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12/21/2021

Nike Accelerates Digital Supply Chain Investments for More Advanced Analytics

Lisa Johnston
Senior Editor
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Nike counts more than 79 million members across its digital ecosystem.

As Nike keeps its sights set on the “marketplace of the future,” the company has accelerated its digital distribution and supply chain investments.

It also continues to build out its digital experience ecosystem, with new content and loyalty experiences that drive app engagement, while simultaneously partnering with retailers for stronger consumer-direct relationships.

The apparel and footwear brand and retailer reported $11.4 billion in revenue in its fiscal second quarter, up 1% vs. the prior-year period. Nike Direct sales were $4.7 billion, up 9%, with Nike brand digital sales up 12% in the quarter to now represents 25% of its total brand revenue.

The No. 10 publicly owned consumer goods company has been hit hard by the supply chain issues plaguing the consumer goods and retail industries, in part due to Vietnam factory closures that resulted in the production cancelation of about 130 million units thanks to three months of lost production volume and several months to ramp back up, said Nike CFO Matt Friend in an earnings call this week.  

[See also: Nike’s Digital Showroom Offers Next Peek Into the Metaverse]

The challenges are easing, according to the company, with all factories currently operational and improved employee attendance rates. Weekly footwear and apparel production are at roughly 80% of pre-closure volumes, according to Friend, who added they expect supply to normalize as it enters fiscal 2023.

However, the company does expect inventory supply to significantly lag consumer demand across its brand portfolio thanks to the pandemic’s continued disruption.  

Nike counts more than 79 million members across its digital ecosystem. In addition to growing member engagement by 27%, the company also increased repeat buyers by 50% vs. the prior-year period. Forty percent of total digital demand this year stems from Nike’s mobile apps.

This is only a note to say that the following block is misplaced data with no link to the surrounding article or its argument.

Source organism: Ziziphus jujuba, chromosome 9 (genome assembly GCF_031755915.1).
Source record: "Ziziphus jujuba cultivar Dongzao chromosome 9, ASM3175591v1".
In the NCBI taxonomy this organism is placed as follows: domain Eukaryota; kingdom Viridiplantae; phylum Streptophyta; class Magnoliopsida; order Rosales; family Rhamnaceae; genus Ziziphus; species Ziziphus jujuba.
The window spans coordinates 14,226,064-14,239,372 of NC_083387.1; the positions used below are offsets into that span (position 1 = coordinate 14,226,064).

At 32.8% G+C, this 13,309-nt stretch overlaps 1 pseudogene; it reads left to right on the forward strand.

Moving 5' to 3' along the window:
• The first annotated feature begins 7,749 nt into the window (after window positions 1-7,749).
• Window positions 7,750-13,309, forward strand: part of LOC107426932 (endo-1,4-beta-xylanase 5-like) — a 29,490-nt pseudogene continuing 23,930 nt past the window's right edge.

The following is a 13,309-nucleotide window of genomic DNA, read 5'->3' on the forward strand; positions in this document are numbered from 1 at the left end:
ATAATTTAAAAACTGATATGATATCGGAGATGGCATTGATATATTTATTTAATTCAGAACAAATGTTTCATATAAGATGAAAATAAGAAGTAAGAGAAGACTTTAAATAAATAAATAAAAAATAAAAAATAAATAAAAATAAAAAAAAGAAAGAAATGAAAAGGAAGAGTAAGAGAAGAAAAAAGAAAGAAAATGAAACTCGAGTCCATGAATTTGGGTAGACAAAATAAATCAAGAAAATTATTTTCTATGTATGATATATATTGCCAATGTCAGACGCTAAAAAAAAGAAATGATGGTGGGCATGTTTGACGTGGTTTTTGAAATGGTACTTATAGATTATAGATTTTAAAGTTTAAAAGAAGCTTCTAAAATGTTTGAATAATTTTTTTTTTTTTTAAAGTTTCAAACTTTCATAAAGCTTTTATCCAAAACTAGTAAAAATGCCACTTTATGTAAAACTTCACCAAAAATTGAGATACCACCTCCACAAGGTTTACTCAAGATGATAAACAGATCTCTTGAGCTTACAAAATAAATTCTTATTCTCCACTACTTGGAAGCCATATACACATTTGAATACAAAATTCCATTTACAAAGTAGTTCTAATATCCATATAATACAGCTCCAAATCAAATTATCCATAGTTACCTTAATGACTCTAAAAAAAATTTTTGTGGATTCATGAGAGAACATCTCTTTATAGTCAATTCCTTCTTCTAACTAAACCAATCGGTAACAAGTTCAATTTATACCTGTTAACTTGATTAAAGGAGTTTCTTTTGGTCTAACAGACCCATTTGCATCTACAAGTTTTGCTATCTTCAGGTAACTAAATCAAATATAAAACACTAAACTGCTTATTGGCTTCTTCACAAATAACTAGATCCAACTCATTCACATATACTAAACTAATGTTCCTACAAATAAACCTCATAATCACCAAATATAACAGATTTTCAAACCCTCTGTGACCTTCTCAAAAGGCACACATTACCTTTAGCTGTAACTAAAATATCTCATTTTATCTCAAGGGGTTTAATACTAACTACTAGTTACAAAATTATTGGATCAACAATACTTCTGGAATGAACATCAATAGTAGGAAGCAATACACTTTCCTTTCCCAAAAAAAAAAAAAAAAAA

“As Nike’s digital ecosystem continues to grow, we are beginning to see the compounding benefits of scale from brand awareness and consumer connection to data-informed personalization and inventory utilization to loyalty,” said Friend.

“We continue to see exclusive access serve as a defining marketing mechanism to connect with consumers.”
John Donahoe, Nike president/CEO

The company has accelerated investments evolving its North American distribution network and scaling a digital-first supply chain that will leverage advanced analytics, automation and technology, he noted. This includes opening two new regional service centers on the East and West costs to deliver more units to consumers with shorter delivery times.

In addition to enabling ship-from-store capabilities across its store fleet using advanced analytics thanks to its 2019 acquisition of data science company Celect, Nike has added more than 1,000 robots in its distribution centers. Its Memphis digital distribution center, for example, has robots that have more than 10 million units that would have otherwise required manual labor, Friend said.

It’s also scaling buy-online-pickup-in-store (BOPIS) and digital order returns across its store fleet, as well as establishing new fulfillment models with select partners to create inventory visibility across the marketplace and optimize digital demand.

Nike is focused on delivering exclusive content experiences for its loyalty members, and it launched exclusive wellness content and workouts from Megan Thee Stallion during the quarter that drove twice as many daily users in its Nike Training App. It also opened a new space in its New York digital studio to produce the weekly SNKRS live streams, including launch previews, that are driving consumer engagement at what Nike president and CEO John Donahoe said is three times the industry average for live streams.

[See also: Nike’s Next Metaverse Move Is RTFKT Pickup]

The company is also seeing benefits through a new dedication score that’s designed to reward member groups with high product affinity, with a set of invitations for one new product selling out in the first hour.

“We continue to see exclusive access serve as a defining marketing mechanism to connect with consumers,” said Donahoe.

Nike’s recent partnership with Dick’s Sporting Goods, meanwhile, enables consumers to link their Nike and Dick’s loyalty program together for exclusive offers, products and experiences.

“We are in an era where [the] liquid gold for any brand is to have a direct connection with the consumer so that you can understand that consumer, you can engage that consumer, and then you can serve them in a personalized way. … Partnerships like Dick’s allows us to have that direct connection, whether it’s direct, or with a wholesale partner, and that allows us to serve that consumer in a more personalized, engaging and sustainable way,” noted Donahoe. “And we believe that is going to be one of the key indicators of future success.”  

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